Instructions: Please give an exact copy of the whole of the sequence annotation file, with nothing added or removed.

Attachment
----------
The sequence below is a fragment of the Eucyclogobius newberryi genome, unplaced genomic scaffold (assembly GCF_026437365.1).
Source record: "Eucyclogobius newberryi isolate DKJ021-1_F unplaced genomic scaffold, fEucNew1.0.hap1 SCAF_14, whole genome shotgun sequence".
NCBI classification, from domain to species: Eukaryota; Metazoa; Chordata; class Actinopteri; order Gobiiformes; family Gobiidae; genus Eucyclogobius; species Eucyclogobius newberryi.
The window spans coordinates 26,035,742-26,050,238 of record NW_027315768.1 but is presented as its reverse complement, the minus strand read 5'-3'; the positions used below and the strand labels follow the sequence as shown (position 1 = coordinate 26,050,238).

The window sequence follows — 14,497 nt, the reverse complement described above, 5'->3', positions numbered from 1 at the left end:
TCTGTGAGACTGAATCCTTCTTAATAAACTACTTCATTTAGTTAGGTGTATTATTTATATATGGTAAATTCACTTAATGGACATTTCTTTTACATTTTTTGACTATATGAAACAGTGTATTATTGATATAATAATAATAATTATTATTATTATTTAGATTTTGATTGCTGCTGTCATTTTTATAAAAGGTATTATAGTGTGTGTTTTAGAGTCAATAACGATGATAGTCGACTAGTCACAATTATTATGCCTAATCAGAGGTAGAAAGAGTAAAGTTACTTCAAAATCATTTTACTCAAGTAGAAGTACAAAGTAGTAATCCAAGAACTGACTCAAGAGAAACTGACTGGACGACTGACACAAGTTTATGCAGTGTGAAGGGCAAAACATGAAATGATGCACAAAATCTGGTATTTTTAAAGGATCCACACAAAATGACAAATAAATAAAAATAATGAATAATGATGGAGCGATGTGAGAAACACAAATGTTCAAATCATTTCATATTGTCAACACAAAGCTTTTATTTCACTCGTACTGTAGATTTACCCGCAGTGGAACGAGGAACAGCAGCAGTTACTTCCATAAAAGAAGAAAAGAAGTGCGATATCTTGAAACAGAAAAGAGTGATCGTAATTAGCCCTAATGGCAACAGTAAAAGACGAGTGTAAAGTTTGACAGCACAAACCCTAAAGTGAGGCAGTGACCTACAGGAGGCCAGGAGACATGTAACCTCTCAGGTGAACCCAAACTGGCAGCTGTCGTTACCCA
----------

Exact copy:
The sequence below is a fragment of the Eucyclogobius newberryi genome, unplaced genomic scaffold (assembly GCF_026437365.1).
Source record: "Eucyclogobius newberryi isolate DKJ021-1_F unplaced genomic scaffold, fEucNew1.0.hap1 SCAF_14, whole genome shotgun sequence".
NCBI classification, from domain to species: Eukaryota; Metazoa; Chordata; class Actinopteri; order Gobiiformes; family Gobiidae; genus Eucyclogobius; species Eucyclogobius newberryi.
The window spans coordinates 26,035,742-26,050,238 of record NW_027315768.1 but is presented as its reverse complement, the minus strand read 5'-3'; the positions used below and the strand labels follow the sequence as shown (position 1 = coordinate 26,050,238).

The window sequence follows — 14,497 nt, the reverse complement described above, 5'->3', positions numbered from 1 at the left end:
TCTGTGAGACTGAATCCTTCTTAATAAACTACTTCATTTAGTTAGGTGTATTATTTATATATGGTAAATTCACTTAATGGACATTTCTTTTACATTTTTTGACTATATGAAACAGTGTATTATTGATATAATAATAATAATTATTATTATTATTTAGATTTTGATTGCTGCTGTCATTTTTATAAAAGGTATTATAGTGTGTGTTTTAGAGTCAATAACGATGATAGTCGACTAGTCACAATTATTATGCCTAATCAGAGGTAGAAAGAGTAAAGTTACTTCAAAATCATTTTACTCAAGTAGAAGTACAAAGTAGTAATCCAAGAACTGACTCAAGAGAAACTGACTGGACGACTGACACAAGTTTATGCAGTGTGAAGGGCAAAACATGAAATGATGCACAAAATCTGGTATTTTTAAAGGATCCACACAAAATGACAAATAAATAAAAATAATGAATAATGATGGAGCGATGTGAGAAACACAAATGTTCAAATCATTTCATATTGTCAACACAAAGCTTTTATTTCACTCGTACTGTAGATTTACCCGCAGTGGAACGAGGAACAGCAGCAGTTACTTCCATAAAAGAAGAAAAGAAGTGCGATATCTTGAAACAGAAAAGAGTGATCGTAATTAGCCCTAATGGCAACAGTAAAAGACGAGTGTAAAGTTTGACAGCACAAACCCTAAAGTGAGGCAGTGACCTACAGGAGGCCAGGAGACATGTAACCTCTCAGGTGAACCCAAACTGGCAGCTGTCGTTACCCA